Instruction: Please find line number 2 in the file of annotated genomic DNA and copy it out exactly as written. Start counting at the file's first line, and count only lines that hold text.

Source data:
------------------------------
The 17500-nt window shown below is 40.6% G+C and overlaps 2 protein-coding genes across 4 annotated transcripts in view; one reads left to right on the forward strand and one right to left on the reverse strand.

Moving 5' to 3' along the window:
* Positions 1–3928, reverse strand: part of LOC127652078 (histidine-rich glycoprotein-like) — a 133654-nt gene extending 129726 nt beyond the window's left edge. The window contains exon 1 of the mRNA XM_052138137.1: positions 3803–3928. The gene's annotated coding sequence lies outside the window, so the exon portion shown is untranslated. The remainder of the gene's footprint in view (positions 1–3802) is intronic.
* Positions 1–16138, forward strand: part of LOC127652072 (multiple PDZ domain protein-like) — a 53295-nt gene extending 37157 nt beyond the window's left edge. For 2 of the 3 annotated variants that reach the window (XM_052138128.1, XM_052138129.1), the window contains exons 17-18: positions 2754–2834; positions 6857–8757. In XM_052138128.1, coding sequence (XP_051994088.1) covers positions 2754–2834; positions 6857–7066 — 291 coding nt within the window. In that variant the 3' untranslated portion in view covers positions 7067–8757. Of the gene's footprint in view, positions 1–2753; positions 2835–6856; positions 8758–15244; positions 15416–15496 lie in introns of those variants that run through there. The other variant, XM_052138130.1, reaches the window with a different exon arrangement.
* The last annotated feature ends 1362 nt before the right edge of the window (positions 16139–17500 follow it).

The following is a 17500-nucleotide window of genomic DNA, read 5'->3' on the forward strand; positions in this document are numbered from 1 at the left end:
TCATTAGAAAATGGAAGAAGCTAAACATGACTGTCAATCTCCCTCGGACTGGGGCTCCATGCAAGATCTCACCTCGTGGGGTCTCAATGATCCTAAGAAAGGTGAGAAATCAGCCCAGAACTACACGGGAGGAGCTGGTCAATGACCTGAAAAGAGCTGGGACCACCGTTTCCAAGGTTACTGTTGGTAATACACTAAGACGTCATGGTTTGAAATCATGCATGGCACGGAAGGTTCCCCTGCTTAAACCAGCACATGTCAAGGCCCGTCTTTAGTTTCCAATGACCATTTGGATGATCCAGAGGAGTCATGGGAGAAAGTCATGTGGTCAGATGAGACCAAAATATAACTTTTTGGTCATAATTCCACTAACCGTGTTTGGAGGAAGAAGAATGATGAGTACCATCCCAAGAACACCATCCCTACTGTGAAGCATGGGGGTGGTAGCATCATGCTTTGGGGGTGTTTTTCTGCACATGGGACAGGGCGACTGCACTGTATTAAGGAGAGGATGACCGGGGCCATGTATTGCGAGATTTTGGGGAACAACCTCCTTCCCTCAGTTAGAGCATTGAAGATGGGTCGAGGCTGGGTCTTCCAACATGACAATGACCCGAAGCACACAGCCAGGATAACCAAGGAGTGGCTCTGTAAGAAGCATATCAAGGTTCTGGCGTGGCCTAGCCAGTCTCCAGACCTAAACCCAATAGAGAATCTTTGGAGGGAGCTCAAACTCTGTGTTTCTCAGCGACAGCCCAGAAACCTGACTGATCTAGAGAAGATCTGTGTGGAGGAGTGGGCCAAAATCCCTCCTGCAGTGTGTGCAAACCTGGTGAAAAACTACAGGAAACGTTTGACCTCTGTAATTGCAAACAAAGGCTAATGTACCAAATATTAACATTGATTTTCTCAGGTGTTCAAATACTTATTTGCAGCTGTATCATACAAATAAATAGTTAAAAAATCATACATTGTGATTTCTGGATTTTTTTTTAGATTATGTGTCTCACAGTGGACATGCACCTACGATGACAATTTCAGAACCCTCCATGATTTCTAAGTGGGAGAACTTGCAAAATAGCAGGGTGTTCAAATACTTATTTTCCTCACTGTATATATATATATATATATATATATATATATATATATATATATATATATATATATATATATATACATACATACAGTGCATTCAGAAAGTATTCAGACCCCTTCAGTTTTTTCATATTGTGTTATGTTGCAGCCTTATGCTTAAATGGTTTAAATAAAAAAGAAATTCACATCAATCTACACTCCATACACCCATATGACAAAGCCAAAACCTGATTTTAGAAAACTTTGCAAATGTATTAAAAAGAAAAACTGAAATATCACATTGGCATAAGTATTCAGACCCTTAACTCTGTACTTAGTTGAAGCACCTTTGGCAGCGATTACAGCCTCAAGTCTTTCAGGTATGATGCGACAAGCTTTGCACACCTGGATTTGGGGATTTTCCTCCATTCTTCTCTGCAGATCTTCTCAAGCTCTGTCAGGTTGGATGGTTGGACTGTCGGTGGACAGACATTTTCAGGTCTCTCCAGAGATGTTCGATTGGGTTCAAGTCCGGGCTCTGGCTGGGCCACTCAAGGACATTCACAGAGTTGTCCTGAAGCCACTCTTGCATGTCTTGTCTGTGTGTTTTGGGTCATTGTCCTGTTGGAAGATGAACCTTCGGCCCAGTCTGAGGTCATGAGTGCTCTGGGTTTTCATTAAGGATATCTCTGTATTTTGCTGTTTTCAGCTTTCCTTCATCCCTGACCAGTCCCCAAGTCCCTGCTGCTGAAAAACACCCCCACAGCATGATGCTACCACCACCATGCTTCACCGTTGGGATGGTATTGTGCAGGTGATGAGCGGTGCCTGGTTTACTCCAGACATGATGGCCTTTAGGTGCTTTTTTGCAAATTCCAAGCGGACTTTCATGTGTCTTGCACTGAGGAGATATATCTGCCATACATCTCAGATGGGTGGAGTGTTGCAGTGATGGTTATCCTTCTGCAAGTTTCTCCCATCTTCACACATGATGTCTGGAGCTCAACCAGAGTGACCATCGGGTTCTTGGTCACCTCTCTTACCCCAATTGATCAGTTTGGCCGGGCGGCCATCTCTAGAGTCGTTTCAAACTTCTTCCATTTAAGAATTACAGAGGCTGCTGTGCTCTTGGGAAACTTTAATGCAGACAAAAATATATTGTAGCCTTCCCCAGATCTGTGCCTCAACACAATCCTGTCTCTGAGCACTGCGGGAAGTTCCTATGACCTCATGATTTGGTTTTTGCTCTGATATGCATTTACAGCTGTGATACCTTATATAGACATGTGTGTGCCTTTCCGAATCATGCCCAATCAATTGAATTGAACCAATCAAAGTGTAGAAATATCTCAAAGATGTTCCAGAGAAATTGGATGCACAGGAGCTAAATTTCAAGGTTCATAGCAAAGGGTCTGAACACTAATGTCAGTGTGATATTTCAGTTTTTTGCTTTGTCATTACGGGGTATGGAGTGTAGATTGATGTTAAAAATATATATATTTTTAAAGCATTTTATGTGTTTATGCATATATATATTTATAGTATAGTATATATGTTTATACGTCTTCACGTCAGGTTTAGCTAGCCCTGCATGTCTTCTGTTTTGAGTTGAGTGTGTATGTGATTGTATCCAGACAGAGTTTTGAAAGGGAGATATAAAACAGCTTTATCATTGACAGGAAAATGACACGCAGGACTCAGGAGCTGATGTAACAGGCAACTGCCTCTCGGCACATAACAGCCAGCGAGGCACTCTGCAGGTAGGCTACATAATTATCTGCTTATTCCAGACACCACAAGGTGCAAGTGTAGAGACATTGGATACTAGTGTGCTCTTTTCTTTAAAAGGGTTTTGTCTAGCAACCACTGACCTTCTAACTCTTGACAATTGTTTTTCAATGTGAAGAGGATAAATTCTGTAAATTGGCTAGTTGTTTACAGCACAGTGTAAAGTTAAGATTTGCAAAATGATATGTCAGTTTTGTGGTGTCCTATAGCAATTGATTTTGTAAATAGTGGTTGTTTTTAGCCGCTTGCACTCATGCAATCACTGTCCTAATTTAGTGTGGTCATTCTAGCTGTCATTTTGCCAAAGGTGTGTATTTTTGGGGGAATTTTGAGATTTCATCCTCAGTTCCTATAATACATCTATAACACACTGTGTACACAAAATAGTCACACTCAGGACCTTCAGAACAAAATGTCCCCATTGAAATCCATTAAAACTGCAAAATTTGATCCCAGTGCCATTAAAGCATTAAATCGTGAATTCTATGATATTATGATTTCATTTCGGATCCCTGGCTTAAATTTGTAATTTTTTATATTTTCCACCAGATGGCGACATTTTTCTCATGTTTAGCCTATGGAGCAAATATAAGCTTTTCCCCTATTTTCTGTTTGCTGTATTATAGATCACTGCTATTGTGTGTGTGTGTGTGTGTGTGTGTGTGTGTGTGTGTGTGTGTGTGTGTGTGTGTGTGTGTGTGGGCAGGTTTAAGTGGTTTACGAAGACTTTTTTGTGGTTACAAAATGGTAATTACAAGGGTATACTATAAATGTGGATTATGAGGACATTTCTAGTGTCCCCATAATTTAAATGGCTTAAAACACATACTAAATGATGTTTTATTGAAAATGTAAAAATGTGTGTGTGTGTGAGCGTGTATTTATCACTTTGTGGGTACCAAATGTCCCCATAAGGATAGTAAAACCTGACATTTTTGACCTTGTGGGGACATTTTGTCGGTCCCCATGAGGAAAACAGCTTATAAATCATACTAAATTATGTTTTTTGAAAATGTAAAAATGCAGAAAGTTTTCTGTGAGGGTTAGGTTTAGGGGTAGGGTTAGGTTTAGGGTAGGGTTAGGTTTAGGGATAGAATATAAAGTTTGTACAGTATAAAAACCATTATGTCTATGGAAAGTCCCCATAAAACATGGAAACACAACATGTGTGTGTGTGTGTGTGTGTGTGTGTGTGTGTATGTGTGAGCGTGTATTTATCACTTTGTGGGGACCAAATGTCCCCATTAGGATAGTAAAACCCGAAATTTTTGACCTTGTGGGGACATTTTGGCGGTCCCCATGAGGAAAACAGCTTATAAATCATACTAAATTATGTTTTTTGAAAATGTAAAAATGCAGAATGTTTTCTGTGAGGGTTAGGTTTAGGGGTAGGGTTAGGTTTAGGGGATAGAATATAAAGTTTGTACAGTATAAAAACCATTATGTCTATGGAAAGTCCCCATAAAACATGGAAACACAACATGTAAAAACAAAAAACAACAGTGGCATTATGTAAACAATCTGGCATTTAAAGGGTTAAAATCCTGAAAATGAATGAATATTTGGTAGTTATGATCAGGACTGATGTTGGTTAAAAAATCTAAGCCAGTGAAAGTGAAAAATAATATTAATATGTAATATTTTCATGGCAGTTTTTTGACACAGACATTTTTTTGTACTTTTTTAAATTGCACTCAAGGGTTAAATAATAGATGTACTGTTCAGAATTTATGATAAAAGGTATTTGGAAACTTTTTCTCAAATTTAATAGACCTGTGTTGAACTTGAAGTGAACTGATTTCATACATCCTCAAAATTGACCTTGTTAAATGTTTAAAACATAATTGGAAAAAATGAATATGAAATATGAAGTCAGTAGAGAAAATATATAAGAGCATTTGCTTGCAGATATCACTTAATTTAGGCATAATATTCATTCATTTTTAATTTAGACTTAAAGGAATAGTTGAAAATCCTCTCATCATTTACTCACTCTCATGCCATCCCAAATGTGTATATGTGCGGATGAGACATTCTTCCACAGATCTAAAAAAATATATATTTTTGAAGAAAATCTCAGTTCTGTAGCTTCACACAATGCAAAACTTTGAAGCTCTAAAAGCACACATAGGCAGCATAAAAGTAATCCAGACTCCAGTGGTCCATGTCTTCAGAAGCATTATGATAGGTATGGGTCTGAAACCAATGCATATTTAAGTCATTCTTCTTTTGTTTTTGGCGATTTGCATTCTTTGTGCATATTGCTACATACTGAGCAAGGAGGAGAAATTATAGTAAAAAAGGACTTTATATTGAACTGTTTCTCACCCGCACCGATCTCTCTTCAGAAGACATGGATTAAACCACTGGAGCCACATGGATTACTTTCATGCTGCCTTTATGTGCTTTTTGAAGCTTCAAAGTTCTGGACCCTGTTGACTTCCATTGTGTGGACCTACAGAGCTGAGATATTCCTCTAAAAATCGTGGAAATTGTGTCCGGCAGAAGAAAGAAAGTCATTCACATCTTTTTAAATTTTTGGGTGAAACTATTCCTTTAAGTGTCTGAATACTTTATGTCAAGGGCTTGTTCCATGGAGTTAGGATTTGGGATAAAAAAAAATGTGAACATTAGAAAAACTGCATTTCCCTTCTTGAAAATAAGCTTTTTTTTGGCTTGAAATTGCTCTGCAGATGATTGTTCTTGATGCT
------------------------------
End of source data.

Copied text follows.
Moving 5' to 3' along the window: